1. Behavioral Economics: The Basics

Behavioral Economics challenges the central assumptions of neoclassical economics, by highlighting the fact that humans are not always acting towards the betterment of their current or future situation, nor do they always make well-informed, free of emotions decisions. Of course, trying to achieve financial prosperity without having a grasp about human emotions, seems as naive as trying to understand flying without first figuring out gravity.

However, here we are, trying to pull the same levers that Adam Smith invented three centuries ago.

Behavioral Economics: The Basics by Philip Corr and Anke Plagnol, is an excellent introduction to cutting off the economics blinkers that we have been wearing for hundreds of years and instead understand our consumers via their emotion driven financial choices.
You can find it on Audible here.

2. Don’t Make Me Think, Revisited: A Common Sense Approach to Web Usability (Steve Krug 2014)

Steve Krug’s “Don’t make me think: Revisited” is without a doubt the bible of any good CRO Strategist. After the successful launch of “Don’t make me think” back in 2005, Krug revisited his book in 2014. Here’s hoping he will do another book soon!
Awarded with the title of “Usability Guru” from his fans, Krug takes us through his principles on how to apply a user friendly and information based design that will convert.
With his famous quotes like “We don’t read pages, we scan them” and debunking cliches such as “We don’t need to explain, it’s obvious!” Krug allows any designer, developer or strategist to detach themselves from their perspectives and routines and truly see their creation through the eyes of their users.

3. Predictably Irrational: The Hidden Forces That Shape Our Decisions (Dan Ariely 2009)

Dan Ariely is one of the most famous behavioural economists based in MIT. Ariely is explaining how not only we make faulty decisions on a daily basis but we keep on making the same type of wrong decisions not only in terms of our financial well-being but for our general lifestyle as well.

By identifying the core reasons behind such irrationalities, Dan Ariely is trying to help us make a radical u-turn on understanding what we perceive as our choice triggers. Thankfully, most of our mistakes follow repetitive patterns which are uncovered before our very eyes in this book.
As a Digital Strategist, understanding what is that makes consumers and people in general “tick”, would give a great competitive edge on creating offers that would be very hard to say no to.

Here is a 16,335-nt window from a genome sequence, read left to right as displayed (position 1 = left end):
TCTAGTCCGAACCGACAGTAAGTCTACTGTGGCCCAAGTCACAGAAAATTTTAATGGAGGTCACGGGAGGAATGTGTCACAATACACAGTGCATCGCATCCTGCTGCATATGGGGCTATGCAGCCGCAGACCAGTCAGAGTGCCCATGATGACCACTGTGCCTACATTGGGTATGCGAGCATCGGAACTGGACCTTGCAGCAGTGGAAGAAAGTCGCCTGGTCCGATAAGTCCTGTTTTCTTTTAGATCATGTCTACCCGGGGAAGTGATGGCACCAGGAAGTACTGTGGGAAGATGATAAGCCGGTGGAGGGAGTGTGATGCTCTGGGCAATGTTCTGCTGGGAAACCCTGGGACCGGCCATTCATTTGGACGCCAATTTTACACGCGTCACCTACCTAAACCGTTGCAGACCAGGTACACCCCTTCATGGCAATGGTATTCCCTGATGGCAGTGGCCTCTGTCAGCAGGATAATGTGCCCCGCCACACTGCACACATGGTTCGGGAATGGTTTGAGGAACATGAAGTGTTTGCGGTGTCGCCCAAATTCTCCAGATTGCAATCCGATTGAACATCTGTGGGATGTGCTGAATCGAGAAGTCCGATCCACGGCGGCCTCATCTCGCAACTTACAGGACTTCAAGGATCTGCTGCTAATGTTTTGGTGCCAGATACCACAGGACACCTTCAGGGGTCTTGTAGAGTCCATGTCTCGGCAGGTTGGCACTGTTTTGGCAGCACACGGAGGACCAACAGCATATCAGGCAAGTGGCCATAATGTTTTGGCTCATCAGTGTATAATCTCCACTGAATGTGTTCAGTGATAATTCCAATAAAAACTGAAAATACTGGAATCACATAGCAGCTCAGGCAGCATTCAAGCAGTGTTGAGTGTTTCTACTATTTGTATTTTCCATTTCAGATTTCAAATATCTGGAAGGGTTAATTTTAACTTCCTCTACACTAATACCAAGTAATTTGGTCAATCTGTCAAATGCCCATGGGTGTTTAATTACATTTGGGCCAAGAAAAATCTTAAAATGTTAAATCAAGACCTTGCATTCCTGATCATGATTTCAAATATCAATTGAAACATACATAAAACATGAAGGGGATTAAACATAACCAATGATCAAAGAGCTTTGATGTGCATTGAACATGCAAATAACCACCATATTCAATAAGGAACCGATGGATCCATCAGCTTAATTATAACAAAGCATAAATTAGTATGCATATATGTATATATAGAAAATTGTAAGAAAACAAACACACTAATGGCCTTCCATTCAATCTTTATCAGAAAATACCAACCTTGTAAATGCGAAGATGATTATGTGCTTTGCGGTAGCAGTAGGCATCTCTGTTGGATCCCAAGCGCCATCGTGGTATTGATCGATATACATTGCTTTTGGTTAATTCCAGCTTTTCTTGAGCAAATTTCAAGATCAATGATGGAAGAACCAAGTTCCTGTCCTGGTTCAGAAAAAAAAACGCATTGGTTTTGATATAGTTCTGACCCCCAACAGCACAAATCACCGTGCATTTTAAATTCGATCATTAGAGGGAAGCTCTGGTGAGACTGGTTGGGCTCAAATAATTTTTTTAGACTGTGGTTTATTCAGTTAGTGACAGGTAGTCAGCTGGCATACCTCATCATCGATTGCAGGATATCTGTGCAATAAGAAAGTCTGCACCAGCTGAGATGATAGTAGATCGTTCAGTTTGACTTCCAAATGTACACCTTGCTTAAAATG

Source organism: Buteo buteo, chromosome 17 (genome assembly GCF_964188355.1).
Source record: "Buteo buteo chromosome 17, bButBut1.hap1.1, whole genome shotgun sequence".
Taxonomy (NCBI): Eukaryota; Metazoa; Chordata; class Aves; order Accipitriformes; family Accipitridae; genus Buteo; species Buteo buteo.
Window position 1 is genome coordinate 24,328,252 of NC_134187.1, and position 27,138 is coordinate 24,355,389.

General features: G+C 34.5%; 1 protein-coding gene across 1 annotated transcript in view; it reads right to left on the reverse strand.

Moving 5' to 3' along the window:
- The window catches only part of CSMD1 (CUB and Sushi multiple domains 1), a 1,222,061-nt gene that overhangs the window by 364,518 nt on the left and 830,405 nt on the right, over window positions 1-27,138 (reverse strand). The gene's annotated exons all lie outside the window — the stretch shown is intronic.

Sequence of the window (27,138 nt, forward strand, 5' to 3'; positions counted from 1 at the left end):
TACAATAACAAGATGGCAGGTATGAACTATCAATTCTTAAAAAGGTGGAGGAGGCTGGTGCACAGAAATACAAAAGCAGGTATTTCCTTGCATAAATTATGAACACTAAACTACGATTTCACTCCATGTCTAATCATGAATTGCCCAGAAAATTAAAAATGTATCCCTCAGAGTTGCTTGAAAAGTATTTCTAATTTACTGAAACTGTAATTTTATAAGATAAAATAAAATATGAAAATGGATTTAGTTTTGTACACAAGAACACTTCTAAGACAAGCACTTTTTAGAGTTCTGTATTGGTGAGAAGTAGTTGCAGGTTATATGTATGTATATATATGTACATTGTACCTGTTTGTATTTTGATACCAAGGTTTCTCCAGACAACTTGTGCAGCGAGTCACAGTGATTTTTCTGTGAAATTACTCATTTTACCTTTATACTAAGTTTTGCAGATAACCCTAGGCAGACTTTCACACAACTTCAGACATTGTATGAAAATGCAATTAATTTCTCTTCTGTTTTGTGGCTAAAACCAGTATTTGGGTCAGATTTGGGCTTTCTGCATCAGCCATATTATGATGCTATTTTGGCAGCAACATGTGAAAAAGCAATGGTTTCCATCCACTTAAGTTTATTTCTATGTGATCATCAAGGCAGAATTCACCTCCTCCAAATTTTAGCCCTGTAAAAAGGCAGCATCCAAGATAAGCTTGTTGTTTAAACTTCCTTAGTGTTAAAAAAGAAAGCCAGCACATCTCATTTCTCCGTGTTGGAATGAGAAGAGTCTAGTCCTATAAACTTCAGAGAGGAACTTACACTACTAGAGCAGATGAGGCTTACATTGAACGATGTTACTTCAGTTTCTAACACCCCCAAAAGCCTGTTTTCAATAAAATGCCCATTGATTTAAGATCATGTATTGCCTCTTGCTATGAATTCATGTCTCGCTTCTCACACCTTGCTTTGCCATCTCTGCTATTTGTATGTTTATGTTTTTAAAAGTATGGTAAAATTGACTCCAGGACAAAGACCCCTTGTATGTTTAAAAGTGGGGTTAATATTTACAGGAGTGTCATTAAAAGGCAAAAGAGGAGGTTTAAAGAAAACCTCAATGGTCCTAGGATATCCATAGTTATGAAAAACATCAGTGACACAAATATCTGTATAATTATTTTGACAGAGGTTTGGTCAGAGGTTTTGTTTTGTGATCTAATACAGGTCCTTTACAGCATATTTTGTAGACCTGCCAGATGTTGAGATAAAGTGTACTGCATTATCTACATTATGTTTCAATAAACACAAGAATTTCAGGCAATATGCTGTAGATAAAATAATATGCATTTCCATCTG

You can find it on Audible here.

4. Thinking, Fast and Slow

Nobel prize winner Daniel Kahneman’s book, “Thinking Fast and Slow”, showcases the distinction between two methods of through process that all humans have: A fast, automatic and more importantly sometimes unconscious one and a slow, calculating and conscious one.

By exhibiting the fact that our unconscious thought process is keen on associating new information with already existing patterns in our brain, Kahneman emphasises that we are indeed an animal of habit after all.

By hooking onto those “not always in our favour” thinking traits of our brain, in addition to our nature of jumping into conclusions and our illusion of control, reading Kahneman’s book should give the reader a more realistic picture of the behaviour not only of digital consumers but of those in our everyday lives as well.

You can find it on Audible here.

5. Hooked: How to Build Habit-Forming Products

Think of all the things you are currently hooked with. Netflix? That new candy crushing app? Posting Instagram selfies? Checking our phone up to 150 times a day has become an automatic behaviour at this point that it might as well be labeled as “subconscious”.

Nir Eyal, explains to us how forming strong user habits with our product is the route towards increased conversions driven by internal triggers, that don’t even need an external “nudge”; instead the users just come back for more and more.

By breaking it down to a quartet of “ingredients”, the hook up model Nir Eyal presents to us, is simply a sequence of Trigger – Action – Investment – Variable Reward. Of course, a well made machine ought to work by only turning it on once, so does the hook up model, where the trigger needs to happen only once at the beginning of the circle.

In the end though, this book doesn’t teach you a spell where we could just wave our wand and cast “Much Convertus” and get our Analytics dashboard blink with purchase events. Nir points out that building lifetime customer value, having a flexible pricing policy and being ready for the growth that is to come, are all key factors to reaching our end goal.

You can find it on Audible here.

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